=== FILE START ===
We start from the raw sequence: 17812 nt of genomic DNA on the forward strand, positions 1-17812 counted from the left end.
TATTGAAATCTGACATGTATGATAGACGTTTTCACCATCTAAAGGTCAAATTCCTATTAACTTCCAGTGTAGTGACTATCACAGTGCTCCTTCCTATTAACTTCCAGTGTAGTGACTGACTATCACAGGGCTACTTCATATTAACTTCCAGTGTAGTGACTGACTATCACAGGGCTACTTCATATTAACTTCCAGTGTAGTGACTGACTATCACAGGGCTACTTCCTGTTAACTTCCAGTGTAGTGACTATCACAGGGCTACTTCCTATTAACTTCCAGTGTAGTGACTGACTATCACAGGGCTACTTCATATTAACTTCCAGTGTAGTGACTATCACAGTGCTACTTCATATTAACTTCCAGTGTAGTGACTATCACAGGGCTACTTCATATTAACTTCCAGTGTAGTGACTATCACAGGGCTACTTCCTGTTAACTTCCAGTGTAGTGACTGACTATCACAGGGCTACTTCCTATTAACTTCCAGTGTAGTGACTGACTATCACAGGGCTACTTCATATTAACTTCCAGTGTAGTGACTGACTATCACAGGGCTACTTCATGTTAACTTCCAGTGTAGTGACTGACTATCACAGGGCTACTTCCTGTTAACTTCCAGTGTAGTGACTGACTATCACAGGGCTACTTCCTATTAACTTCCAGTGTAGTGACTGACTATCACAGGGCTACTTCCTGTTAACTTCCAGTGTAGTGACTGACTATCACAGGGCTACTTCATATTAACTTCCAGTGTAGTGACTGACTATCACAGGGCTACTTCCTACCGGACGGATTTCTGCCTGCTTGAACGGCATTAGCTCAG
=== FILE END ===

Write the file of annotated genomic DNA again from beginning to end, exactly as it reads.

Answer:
We start from the raw sequence: 17812 nt of genomic DNA on the forward strand, positions 1-17812 counted from the left end.
TATTGAAATCTGACATGTATGATAGACGTTTTCACCATCTAAAGGTCAAATTCCTATTAACTTCCAGTGTAGTGACTATCACAGTGCTCCTTCCTATTAACTTCCAGTGTAGTGACTGACTATCACAGGGCTACTTCATATTAACTTCCAGTGTAGTGACTGACTATCACAGGGCTACTTCATATTAACTTCCAGTGTAGTGACTGACTATCACAGGGCTACTTCCTGTTAACTTCCAGTGTAGTGACTATCACAGGGCTACTTCCTATTAACTTCCAGTGTAGTGACTGACTATCACAGGGCTACTTCATATTAACTTCCAGTGTAGTGACTATCACAGTGCTACTTCATATTAACTTCCAGTGTAGTGACTATCACAGGGCTACTTCATATTAACTTCCAGTGTAGTGACTATCACAGGGCTACTTCCTGTTAACTTCCAGTGTAGTGACTGACTATCACAGGGCTACTTCCTATTAACTTCCAGTGTAGTGACTGACTATCACAGGGCTACTTCATATTAACTTCCAGTGTAGTGACTGACTATCACAGGGCTACTTCATGTTAACTTCCAGTGTAGTGACTGACTATCACAGGGCTACTTCCTGTTAACTTCCAGTGTAGTGACTGACTATCACAGGGCTACTTCCTATTAACTTCCAGTGTAGTGACTGACTATCACAGGGCTACTTCCTGTTAACTTCCAGTGTAGTGACTGACTATCACAGGGCTACTTCATATTAACTTCCAGTGTAGTGACTGACTATCACAGGGCTACTTCCTACCGGACGGATTTCTGCCTGCTTGAACGGCATTAGCTCAG